S&H ‘mainstreaming’ works through key alliances. Selective arguments for better basic S&H services in poor areas can be made proactively:

  • To officials responsible for education - that school curricula adequately incorporate hygiene education; and
  • For health - that more resources are allocated to district health officers for preventative work on hygiene e.g. to avoid outbreaks of cholera.
At the same time, ministers of finance need to be persuaded of the benefits of investment in S&H, because of the multiple MDG impacts. Without the support of the minister of finance, S&H policies, however well conceived, will not of course receive greater priority in the national budget.  

The ‘RiPPLE Programme’ in Ethiopia - a consortium of partners in Ethiopia, as well as internationally (including the International Water and Sanitation Centre-IRC and WaterAid (UK, Ethiopia)) is looking into an example where S&H has been politically championed: since 2003, efforts to tackle the lack of S&H facilities and practice in rural communities in the Southern Nations region (‘SNNPR’) of Ethiopia have attracted considerable attention, nationally and internationally. Together with the SNNPR Bureau of Health, RiPPLE is looking at how S&H became better mainstreamed within the regional government and how far this exceptional impetus for S&H was (or not, as the case may be) successfully implemented ‘on the ground’.

The full findings of this Ethiopian case study will be available in March 2008.  However, our initial findings do point to some interesting lessons ahead, as they indicate that the Bureau Heads successfully made the case for preventative health care and sanitation to the cabinet of the regional government. How this political leadership was achieved, and how resources and motivation were then mobilised in rural communities is still being studied. More such studies need to be carried out of the political dynamics within the S&H sector - political analysis is all too frequently missing, we believe, in understanding of S&H (and water).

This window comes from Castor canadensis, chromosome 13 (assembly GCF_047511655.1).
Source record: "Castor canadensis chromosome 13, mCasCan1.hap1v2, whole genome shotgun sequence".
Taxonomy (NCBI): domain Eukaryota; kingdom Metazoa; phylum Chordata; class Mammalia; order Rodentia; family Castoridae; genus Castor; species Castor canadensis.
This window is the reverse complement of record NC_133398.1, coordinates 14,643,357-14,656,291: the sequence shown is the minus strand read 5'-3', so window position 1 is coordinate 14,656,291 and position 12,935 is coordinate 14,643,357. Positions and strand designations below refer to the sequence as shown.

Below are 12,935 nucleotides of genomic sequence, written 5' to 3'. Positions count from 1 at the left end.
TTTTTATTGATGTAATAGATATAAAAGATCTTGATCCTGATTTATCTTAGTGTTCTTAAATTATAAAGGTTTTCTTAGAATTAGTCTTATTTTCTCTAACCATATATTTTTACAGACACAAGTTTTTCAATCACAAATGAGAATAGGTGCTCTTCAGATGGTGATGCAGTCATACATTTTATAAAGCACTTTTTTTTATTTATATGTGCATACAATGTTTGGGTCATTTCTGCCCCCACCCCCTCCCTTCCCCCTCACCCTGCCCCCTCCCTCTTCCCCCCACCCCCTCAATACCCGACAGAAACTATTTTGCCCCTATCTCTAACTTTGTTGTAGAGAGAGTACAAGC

Based on first findings, a market in S&H services seems to be absent in rural SNNPR. In what circumstances the market can positively contribute to ‘stimulating demand’ for S&H in rural Ethiopia merits more study - are current policy debates on S&H overstating the market’s role?      

New mobilisation of energies
The IYS is an opportunity to draw attention to S&H goals. It is also important that we combine this increased attention with in-depth study of how sanitation and hygiene facilities have been successfully improved, in contexts of poverty. From ‘World Toilet Day’ on November 19th, the launch of the IYS on November 21st and the year of activity that follows, development practitioners around the world can expect to witness a renewed and more determined effort to make the case that providing better sanitation & hygiene facilities for poor households is a development priority – especially for the benefit of all the people who are currently without basic means to carry out a basic daily function. We all do it - even if we are coy at talking about it. Or spelling it out in writing.